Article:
In the east of England, there was a lack of such a body, although there was no lack of interest in inward investment. The hon. Member for Huddersfield talked about the importance of universities as a stimulus to development, but no part of the country is more aware than Cambridge of how a university can be a focus for investment. Our problem in East Anglia is not the availability of investment, but the availability of land for development. Sometimes, we have development projects that are not willing to travel an extra 10 or 15 miles and locate in a more distant and peripheral location, rather than in the specific location that they find desirable because of its proximity to markets, high-technology and infrastructure. Therefore, there was a case for looking at the regional mechanisms whereby infrastructure could be created and sites packaged so as to take the large amounts of inward investment wanting to come to East Anglia in support of the Cambridge phenomenon and spread that phenomenon to a greater extent.

The East of England Inward Investment Agency was created and I was interested to read the evidence of that agency. It said that it was happy with the prospect of a regional development agency; but it was happy because the RDA would, in effect, subcontract to the existing agency the business of co-ordinating a relationship with inward investment projects. Therefore, as we examine

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inward investment projects and consider what functions must be carried out in relation to them, we find that they are already being carried out by existing bodies, which were created for perfectly good reasons in different places and which are perfectly capable of co-ordinating with each other.

It is interesting to consider what caused all those bodies to tell Ministers that they thought that RDAs were a good idea. I would say first that Ministers should not believe their own propaganda. My right hon. Friend the Member for Sutton Coldfield made it clear that those who responded to the consultation exercise were collectively making job applications, but I would put it another way: just because people are kow-towing to him, the emperor should not conclude that he is wearing clothes. During the debate on the Greater London Authority (Referendum) Bill, the hon. Member for Brent, East (Mr. Livingstone) talked about the prospect of the terracotta army and people are responding to the prospect of RDAs in the same way. They know that the Bill will be passed and that RDAs will come into being and they do not want to be on the wrong side--but that does not mean that the emperor has clothes. It is our job, when the emperor does not have clothes, to expose the nakedness of the Government's intentions.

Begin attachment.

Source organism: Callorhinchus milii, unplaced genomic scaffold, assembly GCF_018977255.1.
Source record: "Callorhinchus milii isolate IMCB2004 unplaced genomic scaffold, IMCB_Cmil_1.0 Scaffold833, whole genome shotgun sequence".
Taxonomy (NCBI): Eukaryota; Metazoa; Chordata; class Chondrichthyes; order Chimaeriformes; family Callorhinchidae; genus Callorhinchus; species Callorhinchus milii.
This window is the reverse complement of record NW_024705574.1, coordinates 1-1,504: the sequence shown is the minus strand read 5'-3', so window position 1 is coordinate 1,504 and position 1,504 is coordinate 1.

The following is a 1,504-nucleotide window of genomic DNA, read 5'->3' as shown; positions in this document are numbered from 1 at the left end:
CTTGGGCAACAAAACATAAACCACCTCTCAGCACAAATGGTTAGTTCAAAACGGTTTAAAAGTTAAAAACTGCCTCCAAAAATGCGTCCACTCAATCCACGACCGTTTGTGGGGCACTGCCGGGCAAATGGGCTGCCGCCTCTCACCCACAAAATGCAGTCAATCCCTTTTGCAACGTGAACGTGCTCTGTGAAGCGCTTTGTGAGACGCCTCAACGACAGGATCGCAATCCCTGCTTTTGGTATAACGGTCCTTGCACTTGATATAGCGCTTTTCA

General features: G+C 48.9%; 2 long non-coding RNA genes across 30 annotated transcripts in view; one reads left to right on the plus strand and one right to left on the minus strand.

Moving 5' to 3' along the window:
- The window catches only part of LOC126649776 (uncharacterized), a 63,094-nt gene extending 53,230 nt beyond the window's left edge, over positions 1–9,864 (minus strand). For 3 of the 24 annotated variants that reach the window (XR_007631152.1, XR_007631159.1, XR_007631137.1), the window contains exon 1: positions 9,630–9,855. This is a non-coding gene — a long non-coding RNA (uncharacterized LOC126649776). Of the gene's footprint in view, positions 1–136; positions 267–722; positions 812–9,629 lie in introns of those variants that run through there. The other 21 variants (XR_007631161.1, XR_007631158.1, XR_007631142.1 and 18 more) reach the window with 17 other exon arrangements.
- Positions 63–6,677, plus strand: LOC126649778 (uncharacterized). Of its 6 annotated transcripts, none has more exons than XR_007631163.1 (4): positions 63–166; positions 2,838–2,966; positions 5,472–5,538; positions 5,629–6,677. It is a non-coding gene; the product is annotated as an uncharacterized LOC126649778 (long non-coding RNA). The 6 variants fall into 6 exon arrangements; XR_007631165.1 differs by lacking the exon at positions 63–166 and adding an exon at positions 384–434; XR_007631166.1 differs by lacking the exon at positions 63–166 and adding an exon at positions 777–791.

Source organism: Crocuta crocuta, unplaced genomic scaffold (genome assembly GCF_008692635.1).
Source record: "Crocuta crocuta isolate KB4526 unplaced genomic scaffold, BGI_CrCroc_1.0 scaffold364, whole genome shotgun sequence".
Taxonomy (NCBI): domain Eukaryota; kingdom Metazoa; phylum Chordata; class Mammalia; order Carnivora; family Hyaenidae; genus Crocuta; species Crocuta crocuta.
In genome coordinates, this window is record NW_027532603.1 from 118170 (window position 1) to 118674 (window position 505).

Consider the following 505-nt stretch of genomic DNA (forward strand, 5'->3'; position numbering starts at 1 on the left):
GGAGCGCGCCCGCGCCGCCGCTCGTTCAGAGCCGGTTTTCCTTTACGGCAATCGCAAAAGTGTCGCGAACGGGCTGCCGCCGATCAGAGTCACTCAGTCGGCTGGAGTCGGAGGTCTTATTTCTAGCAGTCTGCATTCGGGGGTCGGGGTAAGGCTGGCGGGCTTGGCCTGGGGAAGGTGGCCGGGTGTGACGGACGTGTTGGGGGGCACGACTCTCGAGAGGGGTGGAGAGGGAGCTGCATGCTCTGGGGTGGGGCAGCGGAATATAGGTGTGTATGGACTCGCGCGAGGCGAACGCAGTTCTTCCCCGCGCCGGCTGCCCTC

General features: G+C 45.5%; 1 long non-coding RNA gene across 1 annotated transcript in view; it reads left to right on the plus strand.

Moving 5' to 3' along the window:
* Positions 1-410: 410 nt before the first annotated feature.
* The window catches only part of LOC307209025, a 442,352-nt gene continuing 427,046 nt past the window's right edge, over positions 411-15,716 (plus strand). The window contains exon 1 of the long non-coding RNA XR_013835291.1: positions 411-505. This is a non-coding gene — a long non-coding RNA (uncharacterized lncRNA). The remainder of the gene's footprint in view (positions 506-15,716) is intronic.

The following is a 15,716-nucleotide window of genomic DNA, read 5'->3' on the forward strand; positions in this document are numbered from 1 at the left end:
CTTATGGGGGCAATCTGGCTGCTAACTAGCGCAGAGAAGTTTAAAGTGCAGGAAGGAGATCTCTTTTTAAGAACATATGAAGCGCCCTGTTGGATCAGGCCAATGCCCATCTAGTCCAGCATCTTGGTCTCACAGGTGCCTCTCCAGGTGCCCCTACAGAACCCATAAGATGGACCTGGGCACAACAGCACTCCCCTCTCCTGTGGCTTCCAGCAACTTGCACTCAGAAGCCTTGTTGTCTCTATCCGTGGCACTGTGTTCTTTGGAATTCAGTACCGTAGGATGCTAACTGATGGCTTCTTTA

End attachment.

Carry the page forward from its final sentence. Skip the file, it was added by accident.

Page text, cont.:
Our attitude is not negative to the legislation or to regional development activity. Our party supported the Welsh Development Agency, the Invest in Britain Bureau, Locate in Scotland, and the urban development corporations. As my right hon. Friend the Member for Tonbridge and Malling said so clearly, we have understood the case for focused activity where there is a defined need and we can add value.

The hon. Member for Liverpool, Riverside (Mrs. Ellman) mentioned the letter from the Confederation of British Industry. Later in that letter, the CBI said:

That is exactly my point: will they add value? I submit that the evidence so far suggests that they will not, and that the legislation is merely a stalking horse for regional government by Labour authorities, who will be able to point to a body with growing powers and say that it should be made more democratic--